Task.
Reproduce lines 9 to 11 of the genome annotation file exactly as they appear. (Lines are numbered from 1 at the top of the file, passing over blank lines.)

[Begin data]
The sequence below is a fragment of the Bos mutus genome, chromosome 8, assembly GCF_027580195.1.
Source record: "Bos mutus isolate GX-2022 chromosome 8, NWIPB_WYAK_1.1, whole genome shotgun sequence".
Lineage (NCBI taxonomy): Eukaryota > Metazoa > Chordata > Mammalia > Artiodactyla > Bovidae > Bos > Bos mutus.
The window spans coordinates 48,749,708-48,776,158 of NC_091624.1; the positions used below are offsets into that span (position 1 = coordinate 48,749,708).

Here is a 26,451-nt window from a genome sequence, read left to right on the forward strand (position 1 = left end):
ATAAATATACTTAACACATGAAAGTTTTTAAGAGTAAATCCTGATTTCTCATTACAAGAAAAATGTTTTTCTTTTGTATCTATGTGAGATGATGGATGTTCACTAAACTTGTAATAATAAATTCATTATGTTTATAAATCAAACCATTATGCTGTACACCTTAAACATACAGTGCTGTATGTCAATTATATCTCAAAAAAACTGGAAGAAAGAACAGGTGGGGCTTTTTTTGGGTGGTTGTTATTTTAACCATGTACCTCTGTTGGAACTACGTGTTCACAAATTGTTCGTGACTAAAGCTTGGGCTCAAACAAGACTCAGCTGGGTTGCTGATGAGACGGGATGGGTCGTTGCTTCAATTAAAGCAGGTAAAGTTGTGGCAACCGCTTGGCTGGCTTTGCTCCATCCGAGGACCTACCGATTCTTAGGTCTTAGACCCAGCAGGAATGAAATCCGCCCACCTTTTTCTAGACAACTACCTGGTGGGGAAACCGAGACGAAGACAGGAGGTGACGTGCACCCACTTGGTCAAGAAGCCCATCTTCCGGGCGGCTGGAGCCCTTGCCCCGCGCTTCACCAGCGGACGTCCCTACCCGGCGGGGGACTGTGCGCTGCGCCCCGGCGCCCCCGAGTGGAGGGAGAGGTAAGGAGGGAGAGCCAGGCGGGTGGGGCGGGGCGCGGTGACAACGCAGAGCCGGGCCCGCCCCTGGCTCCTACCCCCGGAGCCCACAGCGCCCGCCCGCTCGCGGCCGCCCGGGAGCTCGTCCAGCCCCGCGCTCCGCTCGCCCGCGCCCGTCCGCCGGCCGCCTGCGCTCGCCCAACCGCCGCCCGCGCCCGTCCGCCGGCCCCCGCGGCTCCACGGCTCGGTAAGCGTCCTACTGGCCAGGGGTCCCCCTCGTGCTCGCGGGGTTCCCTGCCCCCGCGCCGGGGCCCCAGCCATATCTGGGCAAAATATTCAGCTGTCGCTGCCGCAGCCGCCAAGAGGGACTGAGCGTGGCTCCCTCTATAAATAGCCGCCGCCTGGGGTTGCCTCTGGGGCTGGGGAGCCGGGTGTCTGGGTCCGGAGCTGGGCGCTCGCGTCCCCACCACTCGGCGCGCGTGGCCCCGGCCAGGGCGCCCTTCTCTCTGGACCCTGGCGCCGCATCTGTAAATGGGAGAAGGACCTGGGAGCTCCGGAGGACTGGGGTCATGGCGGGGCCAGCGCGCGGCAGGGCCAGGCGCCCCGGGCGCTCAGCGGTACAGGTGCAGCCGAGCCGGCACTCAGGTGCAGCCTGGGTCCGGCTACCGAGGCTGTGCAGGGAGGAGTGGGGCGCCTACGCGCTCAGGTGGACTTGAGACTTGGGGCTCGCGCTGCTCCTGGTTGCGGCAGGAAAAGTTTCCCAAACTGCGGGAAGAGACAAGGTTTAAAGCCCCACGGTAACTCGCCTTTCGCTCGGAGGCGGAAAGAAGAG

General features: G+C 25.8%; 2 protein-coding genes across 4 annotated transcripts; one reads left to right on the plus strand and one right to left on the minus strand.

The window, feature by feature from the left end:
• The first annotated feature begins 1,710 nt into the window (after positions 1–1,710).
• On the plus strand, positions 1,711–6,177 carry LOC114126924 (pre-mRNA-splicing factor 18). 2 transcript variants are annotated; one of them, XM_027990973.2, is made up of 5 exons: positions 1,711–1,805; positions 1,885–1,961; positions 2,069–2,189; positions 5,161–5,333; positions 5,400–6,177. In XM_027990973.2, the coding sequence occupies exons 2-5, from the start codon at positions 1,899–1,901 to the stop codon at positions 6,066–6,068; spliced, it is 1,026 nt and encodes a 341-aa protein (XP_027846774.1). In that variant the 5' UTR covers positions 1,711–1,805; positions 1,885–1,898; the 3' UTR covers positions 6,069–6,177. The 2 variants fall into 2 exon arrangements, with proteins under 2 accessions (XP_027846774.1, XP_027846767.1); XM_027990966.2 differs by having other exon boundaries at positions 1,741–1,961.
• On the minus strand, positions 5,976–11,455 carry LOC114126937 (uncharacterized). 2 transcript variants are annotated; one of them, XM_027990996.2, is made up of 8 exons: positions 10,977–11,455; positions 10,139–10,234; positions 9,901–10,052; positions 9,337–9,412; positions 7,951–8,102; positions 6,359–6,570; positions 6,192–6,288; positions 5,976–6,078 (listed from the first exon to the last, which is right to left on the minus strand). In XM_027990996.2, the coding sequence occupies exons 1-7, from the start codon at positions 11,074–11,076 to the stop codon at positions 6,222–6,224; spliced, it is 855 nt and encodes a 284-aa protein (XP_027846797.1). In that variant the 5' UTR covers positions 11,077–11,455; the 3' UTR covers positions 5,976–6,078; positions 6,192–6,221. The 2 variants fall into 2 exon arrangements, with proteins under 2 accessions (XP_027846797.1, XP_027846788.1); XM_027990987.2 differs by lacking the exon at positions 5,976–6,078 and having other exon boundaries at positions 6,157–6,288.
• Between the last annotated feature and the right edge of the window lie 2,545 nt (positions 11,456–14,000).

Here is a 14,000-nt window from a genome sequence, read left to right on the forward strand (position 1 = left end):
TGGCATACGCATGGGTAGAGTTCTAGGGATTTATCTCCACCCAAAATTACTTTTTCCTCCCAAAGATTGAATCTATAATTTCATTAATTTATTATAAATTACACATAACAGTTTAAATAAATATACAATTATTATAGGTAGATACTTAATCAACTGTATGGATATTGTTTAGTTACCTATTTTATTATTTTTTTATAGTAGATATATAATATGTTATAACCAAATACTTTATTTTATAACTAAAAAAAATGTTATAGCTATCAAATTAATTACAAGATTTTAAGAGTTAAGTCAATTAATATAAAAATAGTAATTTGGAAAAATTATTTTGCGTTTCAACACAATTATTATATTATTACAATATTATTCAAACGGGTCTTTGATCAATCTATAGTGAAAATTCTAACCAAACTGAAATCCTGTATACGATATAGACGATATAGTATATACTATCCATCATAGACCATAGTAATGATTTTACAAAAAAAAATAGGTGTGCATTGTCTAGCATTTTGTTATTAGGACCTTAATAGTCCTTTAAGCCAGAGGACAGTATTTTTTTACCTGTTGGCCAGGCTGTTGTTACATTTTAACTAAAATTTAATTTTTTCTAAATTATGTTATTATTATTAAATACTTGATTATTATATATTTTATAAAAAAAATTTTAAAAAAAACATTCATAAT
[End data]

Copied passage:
• The first annotated feature begins 1,710 nt into the window (after positions 1–1,710).
• On the plus strand, positions 1,711–6,177 carry LOC114126924 (pre-mRNA-splicing factor 18). 2 transcript variants are annotated; one of them, XM_027990973.2, is made up of 5 exons: positions 1,711–1,805; positions 1,885–1,961; positions 2,069–2,189; positions 5,161–5,333; positions 5,400–6,177. In XM_027990973.2, the coding sequence occupies exons 2-5, from the start codon at positions 1,899–1,901 to the stop codon at positions 6,066–6,068; spliced, it is 1,026 nt and encodes a 341-aa protein (XP_027846774.1). In that variant the 5' UTR covers positions 1,711–1,805; positions 1,885–1,898; the 3' UTR covers positions 6,069–6,177. The 2 variants fall into 2 exon arrangements, with proteins under 2 accessions (XP_027846774.1, XP_027846767.1); XM_027990966.2 differs by having other exon boundaries at positions 1,741–1,961.
• On the minus strand, positions 5,976–11,455 carry LOC114126937 (uncharacterized). 2 transcript variants are annotated; one of them, XM_027990996.2, is made up of 8 exons: positions 10,977–11,455; positions 10,139–10,234; positions 9,901–10,052; positions 9,337–9,412; positions 7,951–8,102; positions 6,359–6,570; positions 6,192–6,288; positions 5,976–6,078 (listed from the first exon to the last, which is right to left on the minus strand). In XM_027990996.2, the coding sequence occupies exons 1-7, from the start codon at positions 11,074–11,076 to the stop codon at positions 6,222–6,224; spliced, it is 855 nt and encodes a 284-aa protein (XP_027846797.1). In that variant the 5' UTR covers positions 11,077–11,455; the 3' UTR covers positions 5,976–6,078; positions 6,192–6,221. The 2 variants fall into 2 exon arrangements, with proteins under 2 accessions (XP_027846797.1, XP_027846788.1); XM_027990987.2 differs by lacking the exon at positions 5,976–6,078 and having other exon boundaries at positions 6,157–6,288.